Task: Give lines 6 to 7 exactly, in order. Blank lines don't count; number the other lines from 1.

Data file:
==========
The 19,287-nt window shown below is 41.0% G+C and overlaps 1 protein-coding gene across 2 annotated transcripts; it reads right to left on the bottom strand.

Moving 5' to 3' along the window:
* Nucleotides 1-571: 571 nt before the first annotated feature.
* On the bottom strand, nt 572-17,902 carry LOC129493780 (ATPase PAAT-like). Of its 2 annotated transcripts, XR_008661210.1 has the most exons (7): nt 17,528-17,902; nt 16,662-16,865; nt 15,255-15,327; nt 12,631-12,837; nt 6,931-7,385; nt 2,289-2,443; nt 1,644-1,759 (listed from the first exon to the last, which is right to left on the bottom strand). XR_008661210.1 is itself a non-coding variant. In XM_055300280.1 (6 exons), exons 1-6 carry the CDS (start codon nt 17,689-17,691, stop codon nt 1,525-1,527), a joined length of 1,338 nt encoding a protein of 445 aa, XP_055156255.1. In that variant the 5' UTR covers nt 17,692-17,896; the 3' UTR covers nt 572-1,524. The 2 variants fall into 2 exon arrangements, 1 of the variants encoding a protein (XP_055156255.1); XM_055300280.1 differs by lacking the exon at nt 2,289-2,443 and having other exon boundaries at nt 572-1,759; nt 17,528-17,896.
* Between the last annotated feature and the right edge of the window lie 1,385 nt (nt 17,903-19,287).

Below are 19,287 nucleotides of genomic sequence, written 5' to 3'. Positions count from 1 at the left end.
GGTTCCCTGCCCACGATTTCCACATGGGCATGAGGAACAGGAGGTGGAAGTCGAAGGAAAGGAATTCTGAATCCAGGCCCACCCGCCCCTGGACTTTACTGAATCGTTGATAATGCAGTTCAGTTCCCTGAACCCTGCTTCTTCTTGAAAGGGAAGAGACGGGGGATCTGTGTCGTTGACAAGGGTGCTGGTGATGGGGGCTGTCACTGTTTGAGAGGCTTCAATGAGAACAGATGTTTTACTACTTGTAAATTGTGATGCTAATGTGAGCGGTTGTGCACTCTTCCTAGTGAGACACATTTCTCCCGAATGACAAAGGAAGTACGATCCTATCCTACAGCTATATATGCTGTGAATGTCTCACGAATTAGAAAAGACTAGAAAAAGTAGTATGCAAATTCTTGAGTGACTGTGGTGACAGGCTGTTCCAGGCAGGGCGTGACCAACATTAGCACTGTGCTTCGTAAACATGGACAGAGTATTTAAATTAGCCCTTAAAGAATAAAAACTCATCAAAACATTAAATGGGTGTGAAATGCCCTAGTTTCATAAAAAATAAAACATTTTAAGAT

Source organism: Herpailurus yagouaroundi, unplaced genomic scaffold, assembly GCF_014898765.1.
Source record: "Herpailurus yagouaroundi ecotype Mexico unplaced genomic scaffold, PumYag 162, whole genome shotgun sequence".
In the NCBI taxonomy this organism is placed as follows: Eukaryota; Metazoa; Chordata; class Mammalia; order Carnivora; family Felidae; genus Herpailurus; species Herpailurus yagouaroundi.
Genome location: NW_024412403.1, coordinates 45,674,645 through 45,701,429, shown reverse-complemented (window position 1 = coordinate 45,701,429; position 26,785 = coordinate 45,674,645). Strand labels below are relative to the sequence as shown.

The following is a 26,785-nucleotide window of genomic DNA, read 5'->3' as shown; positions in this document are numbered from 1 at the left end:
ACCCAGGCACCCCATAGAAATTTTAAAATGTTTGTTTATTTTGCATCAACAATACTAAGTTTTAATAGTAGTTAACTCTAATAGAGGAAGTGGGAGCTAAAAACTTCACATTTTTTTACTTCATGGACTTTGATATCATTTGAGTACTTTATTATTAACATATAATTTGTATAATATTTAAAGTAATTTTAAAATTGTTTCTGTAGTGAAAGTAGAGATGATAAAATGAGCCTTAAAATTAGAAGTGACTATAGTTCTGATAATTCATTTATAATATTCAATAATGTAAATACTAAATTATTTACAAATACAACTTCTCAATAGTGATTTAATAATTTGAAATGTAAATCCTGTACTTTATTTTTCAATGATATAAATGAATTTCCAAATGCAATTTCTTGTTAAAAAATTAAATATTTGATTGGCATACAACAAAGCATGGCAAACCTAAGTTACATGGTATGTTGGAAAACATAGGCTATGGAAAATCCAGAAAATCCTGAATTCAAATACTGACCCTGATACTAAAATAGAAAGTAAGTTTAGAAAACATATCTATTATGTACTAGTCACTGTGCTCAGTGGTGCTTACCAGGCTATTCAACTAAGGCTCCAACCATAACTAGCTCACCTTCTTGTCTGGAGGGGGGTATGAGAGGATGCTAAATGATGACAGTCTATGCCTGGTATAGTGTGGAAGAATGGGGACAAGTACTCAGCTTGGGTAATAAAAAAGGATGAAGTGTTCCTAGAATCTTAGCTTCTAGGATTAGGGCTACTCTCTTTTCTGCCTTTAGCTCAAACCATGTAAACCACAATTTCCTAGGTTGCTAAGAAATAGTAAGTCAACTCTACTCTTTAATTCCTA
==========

Below are 19,287 nucleotides of genomic sequence, written 5' to 3'. Positions count from 1 at the left end.
GGTTCCCTGCCCACGATTTCCACATGGGCATGAGGAACAGGAGGTGGAAGTCGAAGGAAAGGAATTCTGAATCCAGGCCCACCCGCCCCTGGACTTTACTGAATCGTTGATAATGCAGTTCAGTTCCCTGAACCCTGCTTCTTCTTGAAAGGGAAGAGACGGGGGATCTGTGTCGTTGACAAGGGTGCTGGTGATGGGGGCTGTCACTGTTTGAGAGGCTTCAATGAGAACAGATGTTTTACTACTTGTAAATTGTGATGCTAATGTGAGCGGTTGTGCACTCTTCCTAGTGAGACACATTTCTCCCGAATGACAAAGGAAGTACGATCCTATCCTACAGCTATATATGCTGTGAATGTCTCACGAATTAGAAAAGACTAGAAAAAGTAGTATGCAAATTCTTGAGTGACTGTGGTGACAGGCTGTTCCAGGCAGGGCGTGACCAACATTAGCACTGTGCTTCGTAAACATGGACAGAGTATTTAAATTAGCCCTTAAAGAATAAAAACTCATCAAAACATTAAATGGGTGTGAAATGCCCTAGTTTCATAAAAAATAAAACATTTTAAGAT